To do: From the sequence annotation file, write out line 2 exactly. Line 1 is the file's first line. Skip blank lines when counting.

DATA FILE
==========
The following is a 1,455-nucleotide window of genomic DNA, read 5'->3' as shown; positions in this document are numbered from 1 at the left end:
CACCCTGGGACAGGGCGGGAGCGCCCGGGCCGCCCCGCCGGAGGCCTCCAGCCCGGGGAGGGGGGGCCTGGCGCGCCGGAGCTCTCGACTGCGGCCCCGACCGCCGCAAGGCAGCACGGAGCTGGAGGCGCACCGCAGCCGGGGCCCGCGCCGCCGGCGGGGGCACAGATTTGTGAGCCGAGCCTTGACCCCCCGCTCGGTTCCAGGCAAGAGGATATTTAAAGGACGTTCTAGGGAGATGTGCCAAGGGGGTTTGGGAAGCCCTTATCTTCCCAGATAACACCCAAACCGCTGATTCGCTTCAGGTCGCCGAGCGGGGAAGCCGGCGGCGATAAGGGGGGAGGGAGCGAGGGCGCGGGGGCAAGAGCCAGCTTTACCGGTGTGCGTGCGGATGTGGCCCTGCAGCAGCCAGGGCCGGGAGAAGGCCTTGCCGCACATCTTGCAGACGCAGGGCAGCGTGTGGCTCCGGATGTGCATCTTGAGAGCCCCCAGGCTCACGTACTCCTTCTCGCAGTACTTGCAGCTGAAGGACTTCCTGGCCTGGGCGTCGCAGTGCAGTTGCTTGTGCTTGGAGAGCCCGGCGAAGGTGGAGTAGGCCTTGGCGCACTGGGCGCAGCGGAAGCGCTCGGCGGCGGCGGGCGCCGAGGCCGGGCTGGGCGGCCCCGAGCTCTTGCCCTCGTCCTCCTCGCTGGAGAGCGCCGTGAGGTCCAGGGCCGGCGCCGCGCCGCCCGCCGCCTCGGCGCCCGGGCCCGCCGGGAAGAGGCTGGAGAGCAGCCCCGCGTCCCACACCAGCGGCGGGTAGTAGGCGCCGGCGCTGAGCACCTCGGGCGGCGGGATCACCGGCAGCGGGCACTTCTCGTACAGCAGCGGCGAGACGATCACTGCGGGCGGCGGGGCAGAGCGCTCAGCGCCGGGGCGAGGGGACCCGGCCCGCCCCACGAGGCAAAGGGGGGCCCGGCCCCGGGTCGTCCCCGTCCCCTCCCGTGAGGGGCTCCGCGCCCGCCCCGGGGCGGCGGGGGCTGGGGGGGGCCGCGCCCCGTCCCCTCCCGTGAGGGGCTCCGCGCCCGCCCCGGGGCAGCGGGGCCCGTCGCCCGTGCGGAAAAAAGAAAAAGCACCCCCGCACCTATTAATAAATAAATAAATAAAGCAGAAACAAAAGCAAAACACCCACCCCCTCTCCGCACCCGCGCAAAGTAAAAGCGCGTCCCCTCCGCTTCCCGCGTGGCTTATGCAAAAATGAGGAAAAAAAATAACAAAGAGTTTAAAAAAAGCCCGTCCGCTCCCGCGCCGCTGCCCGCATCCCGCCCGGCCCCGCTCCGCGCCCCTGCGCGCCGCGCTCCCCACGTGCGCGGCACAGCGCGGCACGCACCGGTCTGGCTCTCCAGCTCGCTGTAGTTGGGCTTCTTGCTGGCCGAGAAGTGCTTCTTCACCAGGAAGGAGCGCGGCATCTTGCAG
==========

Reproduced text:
CACCCTGGGACAGGGCGGGAGCGCCCGGGCCGCCCCGCCGGAGGCCTCCAGCCCGGGGAGGGGGGGCCTGGCGCGCCGGAGCTCTCGACTGCGGCCCCGACCGCCGCAAGGCAGCACGGAGCTGGAGGCGCACCGCAGCCGGGGCCCGCGCCGCCGGCGGGGGCACAGATTTGTGAGCCGAGCCTTGACCCCCCGCTCGGTTCCAGGCAAGAGGATATTTAAAGGACGTTCTAGGGAGATGTGCCAAGGGGGTTTGGGAAGCCCTTATCTTCCCAGATAACACCCAAACCGCTGATTCGCTTCAGGTCGCCGAGCGGGGAAGCCGGCGGCGATAAGGGGGGAGGGAGCGAGGGCGCGGGGGCAAGAGCCAGCTTTACCGGTGTGCGTGCGGATGTGGCCCTGCAGCAGCCAGGGCCGGGAGAAGGCCTTGCCGCACATCTTGCAGACGCAGGGCAGCGTGTGGCTCCGGATGTGCATCTTGAGAGCCCCCAGGCTCACGTACTCCTTCTCGCAGTACTTGCAGCTGAAGGACTTCCTGGCCTGGGCGTCGCAGTGCAGTTGCTTGTGCTTGGAGAGCCCGGCGAAGGTGGAGTAGGCCTTGGCGCACTGGGCGCAGCGGAAGCGCTCGGCGGCGGCGGGCGCCGAGGCCGGGCTGGGCGGCCCCGAGCTCTTGCCCTCGTCCTCCTCGCTGGAGAGCGCCGTGAGGTCCAGGGCCGGCGCCGCGCCGCCCGCCGCCTCGGCGCCCGGGCCCGCCGGGAAGAGGCTGGAGAGCAGCCCCGCGTCCCACACCAGCGGCGGGTAGTAGGCGCCGGCGCTGAGCACCTCGGGCGGCGGGATCACCGGCAGCGGGCACTTCTCGTACAGCAGCGGCGAGACGATCACTGCGGGCGGCGGGGCAGAGCGCTCAGCGCCGGGGCGAGGGGACCCGGCCCGCCCCACGAGGCAAAGGGGGGCCCGGCCCCGGGTCGTCCCCGTCCCCTCCCGTGAGGGGCTCCGCGCCCGCCCCGGGGCGGCGGGGGCTGGGGGGGGCCGCGCCCCGTCCCCTCCCGTGAGGGGCTCCGCGCCCGCCCCGGGGCAGCGGGGCCCGTCGCCCGTGCGGAAAAAAGAAAAAGCACCCCCGCACCTATTAATAAATAAATAAATAAAGCAGAAACAAAAGCAAAACACCCACCCCCTCTCCGCACCCGCGCAAAGTAAAAGCGCGTCCCCTCCGCTTCCCGCGTGGCTTATGCAAAAATGAGGAAAAAAAATAACAAAGAGTTTAAAAAAAGCCCGTCCGCTCCCGCGCCGCTGCCCGCATCCCGCCCGGCCCCGCTCCGCGCCCCTGCGCGCCGCGCTCCCCACGTGCGCGGCACAGCGCGGCACGCACCGGTCTGGCTCTCCAGCTCGCTGTAGTTGGGCTTCTTGCTGGCCGAGAAGTGCTTCTTCACCAGGAAGGAGCGCGGCATCTTGCAG